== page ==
It seems to be since rarely do you see anything positive in the defense media about the aircraft. But in fact, as I pointed out recently, the testing is going gang-busters and the aircraft remains ahead of schedule.
Loren Thompson writes in Forbes about this phenomenon of ignoring the F-35’s progress to instead concentrate on the negative.
If you pay any attention to media coverage of the F-35 fighter program, then you know the Pentagon’s biggest weapons program is “troubled” (to use the favored adjective of reporters). Flight tests are lagging, costs are skyrocketing, and overseas partners are beginning to get cold feet. So the Joint Strike Fighter, as it used to be called, is looking like another black eye for the Pentagon’s fouled up acquisition system, right?
Wrong, as he notes. He also notes why you continue to hear this factually incorrect litany repeated again and again:
For instance, Pentagon officials recently disclosed that the cost of building and operating the F-35 had risen to $1.5 trillion — without mentioning that a third of that total is unprovable estimates of future inflation and two-thirds of supposed increases from the program baseline reflect changes in how costs are calculated rather than real increases. Officials also didn’t mention it would cost two or three times more to stick with the current fleet of fighters, given the cost of maintaining aging aircraft. Most news accounts just cited the trillion-dollar price-tag, preferring to stick with the “troubled program” theme. Easy to write, no thinking required.
Easy stories to write and, in the era of defense budget cuts, one which supports the popular premise that this program is a dog and thus ripe for cutting.
But it isn’t a dog. It is progressing rapidly and well, much to the chagrin of the critics (the same core of critics who once called for the scrapping of the F-15 as “too costly and complex”, called the M-1 tank “a loser” while touting the M-60 as all the MBT we needed and claim legacy aircraft are the answer to our future national security.)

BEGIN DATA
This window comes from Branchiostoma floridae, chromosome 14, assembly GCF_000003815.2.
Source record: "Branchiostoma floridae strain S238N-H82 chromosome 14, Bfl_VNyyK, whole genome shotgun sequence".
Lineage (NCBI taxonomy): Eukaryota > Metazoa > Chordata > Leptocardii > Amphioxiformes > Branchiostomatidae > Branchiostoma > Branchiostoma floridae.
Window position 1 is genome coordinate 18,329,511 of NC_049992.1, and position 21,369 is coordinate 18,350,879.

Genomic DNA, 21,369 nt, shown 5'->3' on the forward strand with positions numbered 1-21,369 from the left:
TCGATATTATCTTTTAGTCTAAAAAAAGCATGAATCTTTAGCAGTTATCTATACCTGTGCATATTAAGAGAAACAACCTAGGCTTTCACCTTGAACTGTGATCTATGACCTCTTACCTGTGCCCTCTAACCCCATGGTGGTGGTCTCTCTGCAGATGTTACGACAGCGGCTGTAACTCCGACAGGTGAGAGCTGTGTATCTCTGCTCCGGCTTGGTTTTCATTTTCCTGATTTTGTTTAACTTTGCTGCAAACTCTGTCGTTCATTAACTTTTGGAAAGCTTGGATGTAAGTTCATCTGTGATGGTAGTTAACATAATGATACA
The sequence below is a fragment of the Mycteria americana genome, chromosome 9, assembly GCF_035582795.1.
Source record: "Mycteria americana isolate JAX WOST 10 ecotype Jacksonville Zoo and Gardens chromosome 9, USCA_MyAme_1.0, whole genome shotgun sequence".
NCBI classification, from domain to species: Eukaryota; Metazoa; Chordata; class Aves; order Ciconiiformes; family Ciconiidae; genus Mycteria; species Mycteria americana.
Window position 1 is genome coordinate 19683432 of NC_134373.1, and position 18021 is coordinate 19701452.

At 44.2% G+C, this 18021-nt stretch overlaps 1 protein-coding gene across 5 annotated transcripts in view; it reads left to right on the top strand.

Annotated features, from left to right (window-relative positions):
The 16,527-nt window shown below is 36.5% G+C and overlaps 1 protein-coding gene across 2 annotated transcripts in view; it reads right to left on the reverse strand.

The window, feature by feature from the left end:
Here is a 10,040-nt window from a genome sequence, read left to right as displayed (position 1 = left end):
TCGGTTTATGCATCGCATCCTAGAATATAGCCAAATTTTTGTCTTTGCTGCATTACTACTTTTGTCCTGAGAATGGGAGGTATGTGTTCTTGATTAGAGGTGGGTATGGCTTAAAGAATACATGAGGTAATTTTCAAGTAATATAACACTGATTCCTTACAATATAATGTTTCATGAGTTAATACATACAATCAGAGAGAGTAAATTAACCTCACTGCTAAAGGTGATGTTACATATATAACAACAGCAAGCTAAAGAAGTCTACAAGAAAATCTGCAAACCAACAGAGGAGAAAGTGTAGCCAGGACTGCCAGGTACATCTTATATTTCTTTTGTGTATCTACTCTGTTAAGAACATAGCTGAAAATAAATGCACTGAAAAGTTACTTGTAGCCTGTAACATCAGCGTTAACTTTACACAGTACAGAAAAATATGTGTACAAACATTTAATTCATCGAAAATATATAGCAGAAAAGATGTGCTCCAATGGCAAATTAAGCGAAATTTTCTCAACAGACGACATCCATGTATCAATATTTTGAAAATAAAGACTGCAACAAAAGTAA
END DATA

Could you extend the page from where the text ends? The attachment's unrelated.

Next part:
Thompson, as you see above, gives the “trillion dollar” cost some context. Context you’ll never see in most articles that mention the trillion dollars.
He also mentions the flight tests – details that never find their way into the critics articles. For instance:
By the end of this year, the most common version of the plane — the one that will be used by the Air Force and exported to most foreign customers — will be 45 percent of the way through all its flight tests.
That’s very impressive. Yet virtually unknown to this point.
Most likely you’ve heard all the “concern” about the software. Again, a mostly unknown fact that disputes the concerns:
Another concern has been delays in software; however, as of today 95 percent of the plane’s airborne software is either being used in flight tests or being tested in labs. No show-stoppers in sight, either in the hardware or in the software.
Thompson also hits the cost “problem”. Hint, rising costs aren’t the fault of the contractor and could be easily remedied:
The factor that usually trips up new weapons programs is cost, because while nobody in Congress understands how to measure the stealthiness of an F-35, everybody thinks they understand a price-tag. Pentagon leaders have thoroughly confused this issue by making it sound like the cost of F-35 is going up while actually taking huge amounts of money out of the program each year. In 2011 they cut 122 planes and $10 billion from near-term spending plans for the program; in 2012 they cut another 124 planes and $9 billion; and now in 2013 they have proposed cutting 179 planes and $15 billion. Cutting the rate at which F-35s are produced definitely increases the cost of each plane, but during the Obama years the program has become more of a piggy bank than a money pit for Pentagon planners.
He goes on to point out that even with these continual cuts by Congress, by the 10th production lot, the aircraft’s unit flyaway cost will be comparable with that of an F/A 18 or F-16.
Another canard is that foreign partners are souring on the F-35. Yet it appears precisely the opposite is true:
Norway’s defense minister stated in March, “We remain confident that the F-35 represents the best capability for the best value possible.” Australia’s air force chief said last week that the 100 F-35s his nation needs are “still affordable” within a budget range established in 2003. The United Kingdom has shifted the variant it plans to buy while remaining dedicated to the program. Even Italy, the country which faces the direst financial circumstances among the original partners, has said that while it will trim its purchases of the plane, it still intends to build them indigenously for its military.
Meanwhile, Israel, Japan and Singapore have all indicated an interest in purchasing the F-35, while Asian observers say South Korea may soon become its newest customer.
Israel is negotiating a second squadron in fact. What does Israel, a country that always does its homework before it commits to a weapon system, know about the F-35 that the critics seemingly don’t know?
That the F-35 is developing into the game-changer it was touted to be.
Not that you’d ever be able to convince the critics. But then, the Pentagon could do a little better job of making all of this clear too, couldn’t it?
Update: No surprise, critics don’t agree with Thompson and attempt to refute what he says by casting aspersions instead of facts.